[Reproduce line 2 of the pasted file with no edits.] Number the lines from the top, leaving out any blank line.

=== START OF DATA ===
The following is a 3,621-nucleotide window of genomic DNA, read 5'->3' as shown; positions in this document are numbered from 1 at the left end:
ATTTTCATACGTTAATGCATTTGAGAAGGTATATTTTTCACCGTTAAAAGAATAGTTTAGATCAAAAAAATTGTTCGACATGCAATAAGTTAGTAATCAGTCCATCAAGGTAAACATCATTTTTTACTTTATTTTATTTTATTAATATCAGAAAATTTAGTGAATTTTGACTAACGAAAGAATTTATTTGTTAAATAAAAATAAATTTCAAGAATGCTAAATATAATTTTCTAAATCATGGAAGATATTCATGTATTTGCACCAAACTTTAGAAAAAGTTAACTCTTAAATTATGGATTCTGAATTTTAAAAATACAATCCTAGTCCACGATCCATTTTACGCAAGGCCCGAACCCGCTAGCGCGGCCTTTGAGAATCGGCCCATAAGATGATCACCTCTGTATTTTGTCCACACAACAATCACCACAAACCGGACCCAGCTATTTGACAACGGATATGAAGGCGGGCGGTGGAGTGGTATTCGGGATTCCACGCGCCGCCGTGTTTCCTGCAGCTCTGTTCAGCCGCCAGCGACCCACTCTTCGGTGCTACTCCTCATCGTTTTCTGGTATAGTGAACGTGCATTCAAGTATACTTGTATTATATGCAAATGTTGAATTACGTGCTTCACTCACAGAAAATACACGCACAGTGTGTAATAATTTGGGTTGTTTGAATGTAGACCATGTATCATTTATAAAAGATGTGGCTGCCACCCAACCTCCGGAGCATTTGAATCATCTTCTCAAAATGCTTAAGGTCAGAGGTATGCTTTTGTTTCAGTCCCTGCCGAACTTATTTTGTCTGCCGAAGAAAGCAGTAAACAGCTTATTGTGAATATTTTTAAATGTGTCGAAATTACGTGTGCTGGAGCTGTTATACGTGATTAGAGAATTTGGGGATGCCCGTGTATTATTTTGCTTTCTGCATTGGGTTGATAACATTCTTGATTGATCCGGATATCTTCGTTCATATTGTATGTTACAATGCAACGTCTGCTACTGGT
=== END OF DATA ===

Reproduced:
ATTTTCATACGTTAATGCATTTGAGAAGGTATATTTTTCACCGTTAAAAGAATAGTTTAGATCAAAAAAATTGTTCGACATGCAATAAGTTAGTAATCAGTCCATCAAGGTAAACATCATTTTTTACTTTATTTTATTTTATTAATATCAGAAAATTTAGTGAATTTTGACTAACGAAAGAATTTATTTGTTAAATAAAAATAAATTTCAAGAATGCTAAATATAATTTTCTAAATCATGGAAGATATTCATGTATTTGCACCAAACTTTAGAAAAAGTTAACTCTTAAATTATGGATTCTGAATTTTAAAAATACAATCCTAGTCCACGATCCATTTTACGCAAGGCCCGAACCCGCTAGCGCGGCCTTTGAGAATCGGCCCATAAGATGATCACCTCTGTATTTTGTCCACACAACAATCACCACAAACCGGACCCAGCTATTTGACAACGGATATGAAGGCGGGCGGTGGAGTGGTATTCGGGATTCCACGCGCCGCCGTGTTTCCTGCAGCTCTGTTCAGCCGCCAGCGACCCACTCTTCGGTGCTACTCCTCATCGTTTTCTGGTATAGTGAACGTGCATTCAAGTATACTTGTATTATATGCAAATGTTGAATTACGTGCTTCACTCACAGAAAATACACGCACAGTGTGTAATAATTTGGGTTGTTTGAATGTAGACCATGTATCATTTATAAAAGATGTGGCTGCCACCCAACCTCCGGAGCATTTGAATCATCTTCTCAAAATGCTTAAGGTCAGAGGTATGCTTTTGTTTCAGTCCCTGCCGAACTTATTTTGTCTGCCGAAGAAAGCAGTAAACAGCTTATTGTGAATATTTTTAAATGTGTCGAAATTACGTGTGCTGGAGCTGTTATACGTGATTAGAGAATTTGGGGATGCCCGTGTATTATTTTGCTTTCTGCATTGGGTTGATAACATTCTTGATTGATCCGGATATCTTCGTTCATATTGTATGTTACAATGCAACGTCTGCTACTGGT